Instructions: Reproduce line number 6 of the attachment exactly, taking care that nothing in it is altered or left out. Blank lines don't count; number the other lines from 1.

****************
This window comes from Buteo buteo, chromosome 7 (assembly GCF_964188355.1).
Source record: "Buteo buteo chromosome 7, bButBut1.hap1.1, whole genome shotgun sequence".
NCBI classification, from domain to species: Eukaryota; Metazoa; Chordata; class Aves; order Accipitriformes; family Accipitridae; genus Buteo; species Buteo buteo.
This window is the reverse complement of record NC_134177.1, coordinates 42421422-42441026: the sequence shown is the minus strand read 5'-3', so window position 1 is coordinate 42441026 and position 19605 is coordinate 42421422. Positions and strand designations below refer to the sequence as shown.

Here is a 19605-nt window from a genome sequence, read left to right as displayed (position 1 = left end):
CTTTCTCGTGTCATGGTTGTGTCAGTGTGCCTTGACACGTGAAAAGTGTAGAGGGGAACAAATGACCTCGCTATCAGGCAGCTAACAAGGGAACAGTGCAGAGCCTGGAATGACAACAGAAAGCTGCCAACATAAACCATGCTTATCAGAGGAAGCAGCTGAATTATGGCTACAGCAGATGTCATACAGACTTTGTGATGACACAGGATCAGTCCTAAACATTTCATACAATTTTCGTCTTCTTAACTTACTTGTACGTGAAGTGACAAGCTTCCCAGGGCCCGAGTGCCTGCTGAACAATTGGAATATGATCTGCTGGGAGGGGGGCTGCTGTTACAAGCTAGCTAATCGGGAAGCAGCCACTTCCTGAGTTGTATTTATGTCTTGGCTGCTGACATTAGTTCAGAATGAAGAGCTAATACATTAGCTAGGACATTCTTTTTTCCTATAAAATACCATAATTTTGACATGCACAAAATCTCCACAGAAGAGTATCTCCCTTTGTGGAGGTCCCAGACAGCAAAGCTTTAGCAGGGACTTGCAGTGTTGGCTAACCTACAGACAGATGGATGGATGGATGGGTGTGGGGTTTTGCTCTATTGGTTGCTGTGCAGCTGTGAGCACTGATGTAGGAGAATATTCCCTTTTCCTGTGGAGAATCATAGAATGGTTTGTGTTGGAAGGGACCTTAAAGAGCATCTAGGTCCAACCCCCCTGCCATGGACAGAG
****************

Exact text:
CTTTCTCGTGTCATGGTTGTGTCAGTGTGCCTTGACACGTGAAAAGTGTAGAGGGGAACAAATGACCTCGCTATCAGGCAGCTAACAAGGGAACAGTGCAGAGCCTGGAATGACAACAGAAAGCTGCCAACATAAACCATGCTTATCAGAGGAAGCAGCTGAATTATGGCTACAGCAGATGTCATACAGACTTTGTGATGACACAGGATCAGTCCTAAACATTTCATACAATTTTCGTCTTCTTAACTTACTTGTACGTGAAGTGACAAGCTTCCCAGGGCCCGAGTGCCTGCTGAACAATTGGAATATGATCTGCTGGGAGGGGGGCTGCTGTTACAAGCTAGCTAATCGGGAAGCAGCCACTTCCTGAGTTGTATTTATGTCTTGGCTGCTGACATTAGTTCAGAATGAAGAGCTAATACATTAGCTAGGACATTCTTTTTTCCTATAAAATACCATAATTTTGACATGCACAAAATCTCCACAGAAGAGTATCTCCCTTTGTGGAGGTCCCAGACAGCAAAGCTTTAGCAGGGACTTGCAGTGTTGGCTAACCTACAGACAGATGGATGGATGGATGGGTGTGGGGTTTTGCTCTATTGGTTGCTGTGCAGCTGTGAGCACTGATGTAGGAGAATATTCCCTTTTCCTGTGGAGAATCATAGAATGGTTTGTGTTGGAAGGGACCTTAAAGAGCATCTAGGTCCAACCCCCCTGCCATGGACAGAG